18th Oct, 2017

Further frosting of Rowley Fields relations

Stratford Editorial 5th Feb, 2015 Updated: 28th Oct, 2016

RELATIONS became even more frosty this week between Straford Town Trust and campaigners fighting to protect Rowley Fields.

Protestors say they were left to demonstrate outside in the cold at a public meeting organised by the Trust at Stratford ArtsHouse on Tuesday (February 3), over its controversial plans to sell off land bordering the Welcombe Hills for housing.

Richard Vos, spokesman for campaign group Rowley Fields Forever, told The Observer: “The only reason we were demonstrating outside – in the freezing cold – was that the Trust refused to let us have a table in the hall to put our side of the argument.

“Talking to residents visiting the exhibition we were surprised by the large number of people against the project, who told us that the Trust should be protecting this wonderful area on the edge of town and not promoting another housing estate.”

But Trust chief executive Helen Munro defended the stance.

She said: “This was a town trust event, an opportunity for us to explain more about the trust and what we do, for our Trustees to talk to the community and for conceptual proposals for Rowley Fields to be shown.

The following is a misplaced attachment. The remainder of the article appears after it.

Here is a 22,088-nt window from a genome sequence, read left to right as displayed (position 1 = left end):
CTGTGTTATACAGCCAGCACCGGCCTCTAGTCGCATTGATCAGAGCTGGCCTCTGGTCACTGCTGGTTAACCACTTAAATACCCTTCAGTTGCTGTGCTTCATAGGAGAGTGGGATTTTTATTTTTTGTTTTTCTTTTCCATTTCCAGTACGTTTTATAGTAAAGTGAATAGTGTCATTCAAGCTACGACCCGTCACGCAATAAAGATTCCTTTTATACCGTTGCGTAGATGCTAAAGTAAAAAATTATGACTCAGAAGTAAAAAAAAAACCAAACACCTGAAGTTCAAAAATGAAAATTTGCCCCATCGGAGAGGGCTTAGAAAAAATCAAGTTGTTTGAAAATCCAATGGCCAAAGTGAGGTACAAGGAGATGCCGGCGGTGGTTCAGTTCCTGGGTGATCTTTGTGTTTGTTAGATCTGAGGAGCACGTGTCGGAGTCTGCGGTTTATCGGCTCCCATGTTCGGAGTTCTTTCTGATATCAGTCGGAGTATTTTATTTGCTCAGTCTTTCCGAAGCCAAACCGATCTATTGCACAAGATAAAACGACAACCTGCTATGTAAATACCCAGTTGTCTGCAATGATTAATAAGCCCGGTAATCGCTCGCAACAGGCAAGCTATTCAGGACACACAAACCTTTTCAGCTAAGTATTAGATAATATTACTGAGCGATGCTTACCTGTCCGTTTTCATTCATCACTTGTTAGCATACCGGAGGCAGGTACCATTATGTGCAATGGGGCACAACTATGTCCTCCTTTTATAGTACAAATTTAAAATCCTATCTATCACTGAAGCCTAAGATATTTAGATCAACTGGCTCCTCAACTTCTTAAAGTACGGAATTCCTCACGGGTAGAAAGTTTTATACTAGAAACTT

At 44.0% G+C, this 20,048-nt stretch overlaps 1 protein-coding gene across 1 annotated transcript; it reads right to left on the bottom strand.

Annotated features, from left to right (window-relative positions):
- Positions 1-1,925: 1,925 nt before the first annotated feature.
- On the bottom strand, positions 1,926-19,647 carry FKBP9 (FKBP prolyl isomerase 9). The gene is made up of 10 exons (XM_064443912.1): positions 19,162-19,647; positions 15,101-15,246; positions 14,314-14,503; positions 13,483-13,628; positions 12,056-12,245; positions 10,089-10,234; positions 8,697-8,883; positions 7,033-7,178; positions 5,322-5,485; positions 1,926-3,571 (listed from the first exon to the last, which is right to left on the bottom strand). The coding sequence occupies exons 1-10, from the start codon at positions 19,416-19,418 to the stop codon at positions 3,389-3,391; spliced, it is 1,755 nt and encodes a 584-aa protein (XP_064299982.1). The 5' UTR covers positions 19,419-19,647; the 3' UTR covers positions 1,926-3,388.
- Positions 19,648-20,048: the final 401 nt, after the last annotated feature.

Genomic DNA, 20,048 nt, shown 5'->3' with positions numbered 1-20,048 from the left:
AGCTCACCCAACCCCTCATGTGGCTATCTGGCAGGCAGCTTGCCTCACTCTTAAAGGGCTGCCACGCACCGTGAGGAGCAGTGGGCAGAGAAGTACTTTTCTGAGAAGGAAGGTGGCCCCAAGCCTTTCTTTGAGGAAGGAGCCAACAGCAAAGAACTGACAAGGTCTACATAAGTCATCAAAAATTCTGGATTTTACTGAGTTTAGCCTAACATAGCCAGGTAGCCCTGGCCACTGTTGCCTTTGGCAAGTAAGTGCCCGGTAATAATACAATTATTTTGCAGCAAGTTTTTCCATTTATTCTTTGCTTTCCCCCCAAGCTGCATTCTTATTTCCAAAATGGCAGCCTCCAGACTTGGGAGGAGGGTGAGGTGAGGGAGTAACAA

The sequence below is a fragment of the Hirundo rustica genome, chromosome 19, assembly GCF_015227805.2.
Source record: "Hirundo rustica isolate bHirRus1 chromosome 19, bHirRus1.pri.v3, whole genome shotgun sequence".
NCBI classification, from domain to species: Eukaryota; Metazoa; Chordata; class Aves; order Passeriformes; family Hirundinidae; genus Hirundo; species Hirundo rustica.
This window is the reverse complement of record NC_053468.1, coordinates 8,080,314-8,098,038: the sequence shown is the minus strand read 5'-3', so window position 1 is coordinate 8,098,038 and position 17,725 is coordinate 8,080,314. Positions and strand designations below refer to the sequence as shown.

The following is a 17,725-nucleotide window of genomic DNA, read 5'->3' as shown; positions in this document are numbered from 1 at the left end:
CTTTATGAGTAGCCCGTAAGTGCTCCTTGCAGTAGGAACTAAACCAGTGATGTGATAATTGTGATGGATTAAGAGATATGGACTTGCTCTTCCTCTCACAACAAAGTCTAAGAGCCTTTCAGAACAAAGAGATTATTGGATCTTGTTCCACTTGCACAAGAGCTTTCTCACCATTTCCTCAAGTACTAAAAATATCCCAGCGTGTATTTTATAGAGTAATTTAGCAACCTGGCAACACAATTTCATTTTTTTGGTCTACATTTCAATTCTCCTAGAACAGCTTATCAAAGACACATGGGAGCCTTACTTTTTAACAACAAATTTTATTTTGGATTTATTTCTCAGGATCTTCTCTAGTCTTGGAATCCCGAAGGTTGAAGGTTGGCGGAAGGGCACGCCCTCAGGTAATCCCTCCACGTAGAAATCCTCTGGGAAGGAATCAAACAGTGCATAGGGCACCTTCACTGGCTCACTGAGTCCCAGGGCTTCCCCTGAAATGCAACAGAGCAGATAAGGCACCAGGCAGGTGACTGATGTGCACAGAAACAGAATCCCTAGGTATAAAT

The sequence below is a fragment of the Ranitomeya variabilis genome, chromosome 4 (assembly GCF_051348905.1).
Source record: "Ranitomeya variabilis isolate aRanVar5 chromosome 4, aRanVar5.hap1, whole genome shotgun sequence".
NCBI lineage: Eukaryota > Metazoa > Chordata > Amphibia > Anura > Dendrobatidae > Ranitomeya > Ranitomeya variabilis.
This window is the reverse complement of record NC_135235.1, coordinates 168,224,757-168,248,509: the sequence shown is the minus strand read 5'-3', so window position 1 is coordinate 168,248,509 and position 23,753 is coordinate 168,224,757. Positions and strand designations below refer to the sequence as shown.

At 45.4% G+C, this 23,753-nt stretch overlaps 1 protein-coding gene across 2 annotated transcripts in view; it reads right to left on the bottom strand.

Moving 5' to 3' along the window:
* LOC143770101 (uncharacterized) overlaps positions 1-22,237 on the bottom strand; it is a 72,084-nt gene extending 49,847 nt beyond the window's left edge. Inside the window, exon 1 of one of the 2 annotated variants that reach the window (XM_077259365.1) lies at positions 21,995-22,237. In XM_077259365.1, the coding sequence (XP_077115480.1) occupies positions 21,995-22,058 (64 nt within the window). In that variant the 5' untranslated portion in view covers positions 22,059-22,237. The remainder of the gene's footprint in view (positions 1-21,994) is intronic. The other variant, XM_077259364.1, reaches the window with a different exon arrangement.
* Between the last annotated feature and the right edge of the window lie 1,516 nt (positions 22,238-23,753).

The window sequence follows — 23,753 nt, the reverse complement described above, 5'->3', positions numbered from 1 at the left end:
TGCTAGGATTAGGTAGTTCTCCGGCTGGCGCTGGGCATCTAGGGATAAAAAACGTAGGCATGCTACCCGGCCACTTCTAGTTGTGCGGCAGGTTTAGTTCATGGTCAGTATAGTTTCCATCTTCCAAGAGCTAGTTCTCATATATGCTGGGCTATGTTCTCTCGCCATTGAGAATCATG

“We welcomed in all those who came to the ArtsHouse – including the small group of protestors – and were happy to answer their questions.

“It would not have been appropriate to allocate an outside party a space within our own event so they could speak against proposals they had not yet viewed.”

And Trust chairman Alan Haigh threw down the gauntlet to the Rowley Fields objectors – calling on them to come up with an alternative means of generating £250,000 each and every year.

That say the Trust is the annual figure the sale of a portion of Rowley Fields could generate for its charitable purposes.

The Trust plans to sell the 7.8 acre site, and an additional 1.48 acres with outline planning permission in place, raising several million pounds.

Chartered accountant Mr Haigh said the money would be re-invested – as per the Trust’s legal obligation – and ploughed back into the community.

He added: “There are thousands in Stratford who need our support – can the objectors to development at Rowley Fields come up with another way of us generating £250,000 each year, and that is whilst retaining a majority of Rowley Fields as unspoilt greenbelt which they will still be able to use?”

Over 300 people left feedback at Tuesday’s meeting, and the Trust will be looking to submit an application for outline planning permission in April, following a second public meeting, also at the ArtsHouse on Monday March 9, between 3pm and 8pm.

Chairman Alan Haigh, chief executive Helen Munro (CEO) and grants manager Claire Bowry (Grants manager) look over the proposals. (s)

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